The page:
North of the 400

North of Toronto, South of a championship

Words from the worst sports city in the world

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Grantland, presented by Subway, published a story on Wednesday calling Toronto the worst sports city in all the world. This is a unique distinction which, if I understand it correctly, makes it a worse place to be fan than Tehran, home of Azadi Stadium; worse than Pyongyang, where all soccer is played under the guidance of Fatherly Leader and his invisible cell phones; worse than Yangon, Burma or Freetown, Sierra Leone.

How did it get to be such a bad place? Because the teams lose, mostly. Most of the time, anyway.

After all, it’s horrors beyond horrors that Toronto hasn’t won anything since 1993 (unless you count the Argos, which Marche doesn’t do until it suits his hypotheses). I wake up in the middle of the night with a jolt, sweat-drenched, angry beyond words about Tie Domi on a semi-regular basis. But it also isn’t that big of a deal: so what if the Leafs lose every year. The Cubs haven’t won a World Series since 1908 and life has gone on there ever since. The Jays lost tonight. C’est la vie.

It’s worth noting that in his slam on Toronto, Marche gets a few little things wrong. Like who owns the Blue Jays (Rogers, not MLSE), the Argos record, the idea the Leafs haven’t purchased any players despite a vast riches (never mind that the NHL operates on a salary cap) or that Toronto never took to Mats Sundin (never mind the ovation he got as a Vancouver Canuck). And it’s Marche’s opinion that the Leafs best chance at winning a cup was in 2001, but don’t forget they made it deeper in the playoffs the next year.

To me, the biggest question about the whole piece is why. Why does he think Toronto is so bad for fans? It certainly doesn’t bother me that the Jays are missing the postseason since I’m not the guy from Big Fan. Toronto teams lose; every city has losing teams. When Marche calls out the Leafs for not making the playoffs in six years, one wonders why that’s some violation of his fandom. The Pittsburgh Pirates haven’t made the playoffs recently either and nobody proposes the “inverted statue” for their owners. And nevermind that Marche doesn’t mention the Leafs were a two points – one NHL win – away from the playoffs in 2007.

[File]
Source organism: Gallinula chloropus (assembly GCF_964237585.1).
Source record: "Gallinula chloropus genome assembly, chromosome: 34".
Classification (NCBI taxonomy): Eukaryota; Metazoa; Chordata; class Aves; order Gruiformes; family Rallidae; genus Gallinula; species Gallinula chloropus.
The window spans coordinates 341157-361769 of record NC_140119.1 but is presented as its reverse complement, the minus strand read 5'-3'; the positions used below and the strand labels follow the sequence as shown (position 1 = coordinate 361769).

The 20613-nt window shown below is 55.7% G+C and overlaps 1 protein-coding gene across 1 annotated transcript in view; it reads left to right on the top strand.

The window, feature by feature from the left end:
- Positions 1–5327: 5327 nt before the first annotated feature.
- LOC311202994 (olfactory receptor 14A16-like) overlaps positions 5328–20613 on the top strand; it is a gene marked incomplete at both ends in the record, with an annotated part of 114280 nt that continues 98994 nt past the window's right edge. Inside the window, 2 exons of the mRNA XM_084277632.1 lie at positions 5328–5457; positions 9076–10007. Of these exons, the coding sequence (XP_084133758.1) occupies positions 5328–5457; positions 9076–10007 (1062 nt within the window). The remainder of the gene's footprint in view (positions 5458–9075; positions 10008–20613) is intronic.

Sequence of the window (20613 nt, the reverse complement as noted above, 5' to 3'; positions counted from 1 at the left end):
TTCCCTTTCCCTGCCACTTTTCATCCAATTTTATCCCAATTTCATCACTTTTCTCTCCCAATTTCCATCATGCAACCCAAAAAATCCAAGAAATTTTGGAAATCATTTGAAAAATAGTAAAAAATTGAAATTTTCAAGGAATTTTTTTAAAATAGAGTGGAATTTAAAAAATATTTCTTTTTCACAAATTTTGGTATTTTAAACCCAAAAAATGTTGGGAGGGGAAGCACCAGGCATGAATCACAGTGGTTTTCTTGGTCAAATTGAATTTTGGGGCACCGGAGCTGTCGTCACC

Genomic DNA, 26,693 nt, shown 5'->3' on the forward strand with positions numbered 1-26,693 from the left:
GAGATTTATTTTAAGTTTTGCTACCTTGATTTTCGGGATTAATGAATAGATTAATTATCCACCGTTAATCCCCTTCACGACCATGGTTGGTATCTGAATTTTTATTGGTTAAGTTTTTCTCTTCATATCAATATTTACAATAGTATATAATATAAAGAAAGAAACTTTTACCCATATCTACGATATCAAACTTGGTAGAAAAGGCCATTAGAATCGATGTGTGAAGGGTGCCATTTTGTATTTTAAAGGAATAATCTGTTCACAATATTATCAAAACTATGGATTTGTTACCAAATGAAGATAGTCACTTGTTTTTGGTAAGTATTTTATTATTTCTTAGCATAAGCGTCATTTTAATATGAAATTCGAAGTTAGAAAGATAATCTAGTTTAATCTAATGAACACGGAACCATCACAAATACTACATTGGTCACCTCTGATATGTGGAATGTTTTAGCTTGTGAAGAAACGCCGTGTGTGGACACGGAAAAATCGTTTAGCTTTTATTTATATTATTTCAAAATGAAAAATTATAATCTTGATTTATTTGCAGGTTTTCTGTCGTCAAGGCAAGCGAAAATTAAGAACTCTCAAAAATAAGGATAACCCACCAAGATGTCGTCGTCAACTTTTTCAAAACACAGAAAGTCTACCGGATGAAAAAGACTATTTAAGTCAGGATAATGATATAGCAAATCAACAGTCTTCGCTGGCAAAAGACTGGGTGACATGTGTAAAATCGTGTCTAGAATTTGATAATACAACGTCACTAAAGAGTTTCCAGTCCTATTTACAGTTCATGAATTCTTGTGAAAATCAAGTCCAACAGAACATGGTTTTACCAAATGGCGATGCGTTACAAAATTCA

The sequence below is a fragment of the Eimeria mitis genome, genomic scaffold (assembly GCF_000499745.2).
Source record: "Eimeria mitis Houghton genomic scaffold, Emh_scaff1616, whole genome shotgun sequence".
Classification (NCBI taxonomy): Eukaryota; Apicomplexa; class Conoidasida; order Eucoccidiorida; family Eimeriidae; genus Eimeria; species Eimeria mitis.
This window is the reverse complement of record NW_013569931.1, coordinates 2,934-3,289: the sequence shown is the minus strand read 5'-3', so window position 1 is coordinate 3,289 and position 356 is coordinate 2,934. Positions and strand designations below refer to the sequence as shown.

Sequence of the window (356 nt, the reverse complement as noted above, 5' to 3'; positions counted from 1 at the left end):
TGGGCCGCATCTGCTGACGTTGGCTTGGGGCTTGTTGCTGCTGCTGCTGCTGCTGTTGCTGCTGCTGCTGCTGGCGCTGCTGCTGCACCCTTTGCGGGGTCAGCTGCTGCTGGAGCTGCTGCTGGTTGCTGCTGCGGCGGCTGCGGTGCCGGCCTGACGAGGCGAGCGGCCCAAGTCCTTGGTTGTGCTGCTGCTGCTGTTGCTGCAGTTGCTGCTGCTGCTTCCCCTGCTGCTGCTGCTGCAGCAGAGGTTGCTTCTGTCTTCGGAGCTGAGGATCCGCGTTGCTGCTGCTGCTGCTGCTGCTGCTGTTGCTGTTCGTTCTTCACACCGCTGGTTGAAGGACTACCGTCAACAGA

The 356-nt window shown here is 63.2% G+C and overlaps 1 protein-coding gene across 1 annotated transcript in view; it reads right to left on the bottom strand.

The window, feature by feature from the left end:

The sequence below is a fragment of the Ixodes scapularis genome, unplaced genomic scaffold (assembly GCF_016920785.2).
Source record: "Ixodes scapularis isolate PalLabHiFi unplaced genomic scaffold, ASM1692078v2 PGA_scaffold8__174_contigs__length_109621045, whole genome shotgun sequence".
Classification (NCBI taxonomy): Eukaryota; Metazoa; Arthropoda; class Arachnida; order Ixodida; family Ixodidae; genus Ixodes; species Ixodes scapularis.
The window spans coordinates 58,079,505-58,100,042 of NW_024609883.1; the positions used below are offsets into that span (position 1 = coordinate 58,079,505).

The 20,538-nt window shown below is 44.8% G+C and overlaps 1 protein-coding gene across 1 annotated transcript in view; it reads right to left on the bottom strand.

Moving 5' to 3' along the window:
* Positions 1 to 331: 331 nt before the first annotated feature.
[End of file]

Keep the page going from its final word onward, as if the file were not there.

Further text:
There’s a kernal of truth when he says the city loves scrappy overachiever; the mundane player who shows up on time, all the time. John MacDonald was beloved here and the Jays went as far as to honor Kelly Gruber’s number. Every Leaf fan I’ve ever known – myself included – has adored Wendel Clark, who – lets face it – was a not a strong first-overall pick.

But find me a city where this doesn’t happen. Boston, recently named the best sports city in the world, idolized the Lunch Pail Gang teams of the late 1970s. Find me a media market that didn’t award David Eckstein the title “scrappy.”

He only focuses on the minor teams when they fail, too. The Argos are underwhelming right now, but they won the Grey Cup in 2004. He ignores every season of Toronto FC except their first, when they were an expansion team. Even the Toronto Raptors get shortchanged: they’re mentioned twice and their postseasons – 2008 and 2007 – go unnoticed.

If Toronto sports are failing you so completely, Marche, maybe it’s time you took a break to one of the world’s better sports towns. I hear Pyongyang is nice this time of year. And they have a good soccer program, too.

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Written by M.

September 27, 2011 at 11:52 pm

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